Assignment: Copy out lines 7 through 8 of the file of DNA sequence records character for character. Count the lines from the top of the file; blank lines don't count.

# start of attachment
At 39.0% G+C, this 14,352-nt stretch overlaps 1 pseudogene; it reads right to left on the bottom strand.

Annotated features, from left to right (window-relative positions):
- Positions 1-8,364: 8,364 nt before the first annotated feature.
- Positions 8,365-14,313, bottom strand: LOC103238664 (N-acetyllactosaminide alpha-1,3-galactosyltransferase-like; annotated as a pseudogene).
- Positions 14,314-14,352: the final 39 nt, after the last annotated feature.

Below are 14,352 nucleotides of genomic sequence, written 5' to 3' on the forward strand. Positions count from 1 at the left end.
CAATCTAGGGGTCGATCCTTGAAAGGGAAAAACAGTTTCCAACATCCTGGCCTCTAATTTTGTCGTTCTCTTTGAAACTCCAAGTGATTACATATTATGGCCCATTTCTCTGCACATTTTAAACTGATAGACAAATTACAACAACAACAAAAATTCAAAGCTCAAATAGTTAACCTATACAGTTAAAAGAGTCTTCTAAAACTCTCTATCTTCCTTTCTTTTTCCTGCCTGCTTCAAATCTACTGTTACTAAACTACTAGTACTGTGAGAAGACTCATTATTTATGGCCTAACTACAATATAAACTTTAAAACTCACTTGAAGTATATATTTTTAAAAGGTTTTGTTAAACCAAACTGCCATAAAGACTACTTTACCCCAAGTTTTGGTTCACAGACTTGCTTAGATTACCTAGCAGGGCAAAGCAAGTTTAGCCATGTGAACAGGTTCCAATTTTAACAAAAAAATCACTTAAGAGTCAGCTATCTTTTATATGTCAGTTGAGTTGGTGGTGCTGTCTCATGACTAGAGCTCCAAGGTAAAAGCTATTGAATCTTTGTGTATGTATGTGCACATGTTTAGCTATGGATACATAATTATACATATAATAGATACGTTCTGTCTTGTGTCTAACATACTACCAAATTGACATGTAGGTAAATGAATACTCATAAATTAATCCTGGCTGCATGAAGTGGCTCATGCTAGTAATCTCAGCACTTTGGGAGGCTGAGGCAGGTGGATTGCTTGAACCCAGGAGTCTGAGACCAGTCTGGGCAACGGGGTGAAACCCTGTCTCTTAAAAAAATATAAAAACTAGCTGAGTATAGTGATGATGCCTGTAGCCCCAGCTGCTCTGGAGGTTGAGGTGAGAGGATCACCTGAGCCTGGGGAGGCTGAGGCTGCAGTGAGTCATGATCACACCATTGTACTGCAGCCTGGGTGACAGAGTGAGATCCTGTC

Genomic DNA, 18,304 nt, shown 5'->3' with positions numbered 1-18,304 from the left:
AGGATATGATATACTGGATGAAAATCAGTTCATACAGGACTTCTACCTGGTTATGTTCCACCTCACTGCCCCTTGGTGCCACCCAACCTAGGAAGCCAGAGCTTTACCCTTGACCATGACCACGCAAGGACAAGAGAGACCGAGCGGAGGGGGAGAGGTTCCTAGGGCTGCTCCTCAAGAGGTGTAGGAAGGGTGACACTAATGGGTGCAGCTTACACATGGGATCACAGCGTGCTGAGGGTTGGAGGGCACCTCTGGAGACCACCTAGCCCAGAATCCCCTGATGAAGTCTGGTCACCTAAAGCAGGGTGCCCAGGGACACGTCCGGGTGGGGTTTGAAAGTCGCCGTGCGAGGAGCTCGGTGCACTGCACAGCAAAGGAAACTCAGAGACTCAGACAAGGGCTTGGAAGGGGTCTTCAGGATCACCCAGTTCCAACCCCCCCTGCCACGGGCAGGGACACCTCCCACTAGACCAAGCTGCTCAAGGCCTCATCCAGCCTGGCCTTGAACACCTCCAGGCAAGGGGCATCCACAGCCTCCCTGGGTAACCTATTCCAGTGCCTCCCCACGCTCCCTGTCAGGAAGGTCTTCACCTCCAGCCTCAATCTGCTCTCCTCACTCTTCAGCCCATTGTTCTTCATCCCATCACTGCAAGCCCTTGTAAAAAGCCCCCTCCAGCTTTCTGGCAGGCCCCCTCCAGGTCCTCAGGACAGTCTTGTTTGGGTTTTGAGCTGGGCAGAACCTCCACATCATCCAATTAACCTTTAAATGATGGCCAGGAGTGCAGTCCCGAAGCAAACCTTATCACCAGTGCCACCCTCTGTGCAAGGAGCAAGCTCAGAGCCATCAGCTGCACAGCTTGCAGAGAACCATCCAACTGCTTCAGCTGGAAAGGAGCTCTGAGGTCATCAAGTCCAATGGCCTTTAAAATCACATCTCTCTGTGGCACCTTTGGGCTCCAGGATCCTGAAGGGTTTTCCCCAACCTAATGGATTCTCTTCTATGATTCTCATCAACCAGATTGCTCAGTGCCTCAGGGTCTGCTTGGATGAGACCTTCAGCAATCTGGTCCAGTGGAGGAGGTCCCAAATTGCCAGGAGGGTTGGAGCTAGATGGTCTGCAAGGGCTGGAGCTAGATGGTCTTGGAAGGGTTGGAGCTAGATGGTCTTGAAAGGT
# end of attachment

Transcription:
CAATCTAGGGGTCGATCCTTGAAAGGGAAAAACAGTTTCCAACATCCTGGCCTCTAATTTTGTCGTTCTCTTTGAAACTCCAAGTGATTACATATTATGGCCCATTTCTCTGCACATTTTAAACTGATAGACAAATTACAACAACAACAAAAATTCAAAGCTCAAATAGTTAACCTATACAGTTAAAAGAGTCTTCTAAAACTCTCTATCTTCCTTTCTTTTTCCTGCCTGCTTCAAATCTACTGTTACTAAACTACTAGTACTGTGAGAAGACTCATTATTTATGGCCTAACTACAATATAAACTTTAAAACTCACTTGAAGTATATATTTTTAAAAGGTTTTGTTAAACCAAACTGCCATAAAGACTACTTTACCCCAAGTTTTGGTTCACAGACTTGCTTAGATTACCTAGCAGGGCAAAGCAAGTTTAGCCATGTGAACAGGTTCCAATTTTAACAAAAAAATCACTTAAGAGTCAGCTATCTTTTATATGTCAGTTGAGTTGGTGGTGCTGTCTCATGACTAGAGCTCCAAGGTAAAAGCTATTGAATCTTTGTGTATGTATGTGCACATGTTTAGCTATGGATACATAATTATACATATAATAGATACGTTCTGTCTTGTGTCTAACATACTACCAAATTGACATGTAGGTAAATGAATACTCATAAATTAATCCTGGCTGCATGAAGTGGCTCATGCTAGTAATCTCAGCACTTTGGGAGGCTGAGGCAGGTGGATTGCTTGAACCCAGGAGTCTGAGACCAGTCTGGGCAACGGGGTGAAACCCTGTCTCTTAAAAAAATATAAAAACTAGCTGAGTATAGTGATGATGCCTGTAGCCCCAGCTGCTCTGGAGGTTGAGGTGAGAGGATCACCTGAGCCTGGGGAGGCTGAGGCTGCAGTGAGTCATGATCACACCATTGTACTGCAGCCTGGGTGACAGAGTGAGATCCTGTC

Genomic DNA, 18,304 nt, shown 5'->3' with positions numbered 1-18,304 from the left: